Writerpreneurs need to have souls like writers and spirits like entrepreneurs. We need to think of ourselves not only as creative types, but as business people, too. One strong way to do that is to design a business plan for our writing business.

In simple terms, a business plan is a formal statement of the goals you have for your business and how you plan to attain those goals. When I speak to writer’s groups, I often compare business plans to book proposals. With a proposal, you describe what your book is about, how it’s different from the competition, why you’re the best person to write that book, and how you plan to market it. Your business plan can follow a similar model.

The U.S. Small Business Administration recommends that business plans for small businesses have the following sections:

1.    Executive Summary: a concise overview of the entire plan along with a history of your company.

2.    Market Analysis: your industry knowledge and general highlights of your competition.

3.    Company Description: information about the nature of your business as well as a list of the primary factors you believe will make your business a success.

4.    Organization & Management: details about the ownership of your company: your biographical information.

5.    Marketing & Sales Management: your marketing strategy defined.

6.    Service or Product Line: describe your service or product, emphasizing the benefits to potential and current customers.

7.    Funding Request: your current funding requirement, your future funding requirements over the next five years, how you will use the funds you receive, and any long-range financial strategies.

8.    Financials: Historical financial data and prospective financial data.

9.    Appendix: might include letters of reference, work samples, and client lists.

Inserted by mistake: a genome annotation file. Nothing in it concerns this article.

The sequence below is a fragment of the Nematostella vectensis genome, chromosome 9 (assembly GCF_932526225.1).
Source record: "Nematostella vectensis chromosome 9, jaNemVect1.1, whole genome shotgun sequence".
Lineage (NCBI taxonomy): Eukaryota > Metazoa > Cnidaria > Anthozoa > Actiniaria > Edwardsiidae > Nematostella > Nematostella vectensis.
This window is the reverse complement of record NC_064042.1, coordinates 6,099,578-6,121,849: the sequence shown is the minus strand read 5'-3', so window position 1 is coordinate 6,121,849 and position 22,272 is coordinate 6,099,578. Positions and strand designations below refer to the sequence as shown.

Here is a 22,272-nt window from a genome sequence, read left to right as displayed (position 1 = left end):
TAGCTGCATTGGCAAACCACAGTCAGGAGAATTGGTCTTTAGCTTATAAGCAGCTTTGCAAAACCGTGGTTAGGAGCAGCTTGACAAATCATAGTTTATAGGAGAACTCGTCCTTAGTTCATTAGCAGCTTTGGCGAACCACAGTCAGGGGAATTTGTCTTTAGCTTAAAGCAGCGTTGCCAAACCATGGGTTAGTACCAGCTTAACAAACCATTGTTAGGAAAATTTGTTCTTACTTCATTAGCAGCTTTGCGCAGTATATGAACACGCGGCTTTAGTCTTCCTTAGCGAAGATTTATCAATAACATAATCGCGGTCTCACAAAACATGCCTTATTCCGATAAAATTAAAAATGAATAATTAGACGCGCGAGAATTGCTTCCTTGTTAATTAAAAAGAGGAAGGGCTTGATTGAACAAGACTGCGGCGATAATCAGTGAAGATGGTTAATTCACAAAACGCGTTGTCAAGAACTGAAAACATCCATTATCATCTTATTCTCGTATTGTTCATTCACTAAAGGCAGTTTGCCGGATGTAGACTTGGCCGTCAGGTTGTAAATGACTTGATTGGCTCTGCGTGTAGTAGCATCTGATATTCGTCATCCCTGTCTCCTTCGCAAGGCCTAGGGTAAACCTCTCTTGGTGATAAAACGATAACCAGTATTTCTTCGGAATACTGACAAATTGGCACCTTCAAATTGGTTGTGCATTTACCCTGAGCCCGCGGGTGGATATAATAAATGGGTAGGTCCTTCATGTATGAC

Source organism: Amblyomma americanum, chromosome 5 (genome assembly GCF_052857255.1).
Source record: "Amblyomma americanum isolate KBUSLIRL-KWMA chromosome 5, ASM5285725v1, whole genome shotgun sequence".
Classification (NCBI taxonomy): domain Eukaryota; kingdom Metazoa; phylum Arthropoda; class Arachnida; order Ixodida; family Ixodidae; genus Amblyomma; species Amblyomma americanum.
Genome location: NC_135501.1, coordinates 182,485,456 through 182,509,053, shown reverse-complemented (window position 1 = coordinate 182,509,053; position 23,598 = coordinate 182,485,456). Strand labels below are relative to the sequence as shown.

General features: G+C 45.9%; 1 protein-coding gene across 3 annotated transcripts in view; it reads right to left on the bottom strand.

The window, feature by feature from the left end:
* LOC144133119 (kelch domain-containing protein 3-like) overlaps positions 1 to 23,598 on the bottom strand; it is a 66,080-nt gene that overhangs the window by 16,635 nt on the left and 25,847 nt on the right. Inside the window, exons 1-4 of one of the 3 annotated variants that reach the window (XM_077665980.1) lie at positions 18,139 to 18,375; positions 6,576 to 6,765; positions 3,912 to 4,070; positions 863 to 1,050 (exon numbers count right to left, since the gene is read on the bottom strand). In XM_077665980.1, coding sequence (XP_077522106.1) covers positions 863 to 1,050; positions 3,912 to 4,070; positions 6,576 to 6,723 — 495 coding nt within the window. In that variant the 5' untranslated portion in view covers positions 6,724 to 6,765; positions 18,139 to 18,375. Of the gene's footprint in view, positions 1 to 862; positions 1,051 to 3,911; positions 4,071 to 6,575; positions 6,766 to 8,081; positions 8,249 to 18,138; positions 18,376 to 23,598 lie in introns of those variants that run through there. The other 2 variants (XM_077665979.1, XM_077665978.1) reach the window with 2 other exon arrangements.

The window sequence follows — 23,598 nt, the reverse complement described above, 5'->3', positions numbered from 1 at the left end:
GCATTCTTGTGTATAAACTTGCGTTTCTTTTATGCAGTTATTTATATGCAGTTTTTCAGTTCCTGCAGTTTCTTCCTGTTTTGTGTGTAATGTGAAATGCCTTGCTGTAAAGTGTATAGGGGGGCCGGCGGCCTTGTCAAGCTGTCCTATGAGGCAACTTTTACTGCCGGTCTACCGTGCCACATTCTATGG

While not all of the sections above will apply to your situation, it’s a good idea to consider how your own business goals align with these topics. Think of your business plan like a blueprint of how and why you have your writing business. How can you grow that business to reach your goals? As with all goal-setting activities, when you create a plan to attain your goals you have a greater possibility of reaching them and along with them, the success you seek.

Here are some online resources to help you learn more about business plans:

·    U.S. Small Business Administration
·    Center for Business Planning
·    SCORE
·    Microsoft Office Online
·    Plan Ware – Business Plan Software

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Gregory A. Kompes, author of the bestseller 50 Fabulous Gay-Friendly Places to Live and the Writer’s Series, speaks at conferences and teaches Internet self-promotion courses online. Gregory is editor of Queer Collection: Prose & Poetry, Patchwork Path, The Fabulist Flash, and Eighteen Questions, a Q&A series that collects published authors experiences (chosen a “101 Best Websiteby Writer’s Digest ). In Las Vegas, he hosts the Writerpreneur Workshops and co-host’s the Writer’s Pen & Grill. Gregory holds a BA in English Literature from Columbia University, New York, and a certificate in Online Teaching and Learning and an MS Ed. from California State University, East Bay.

Writerpreneur: Electronic Self-publishing

October 2007 Family Fun Magazine By Gregory A. Kompes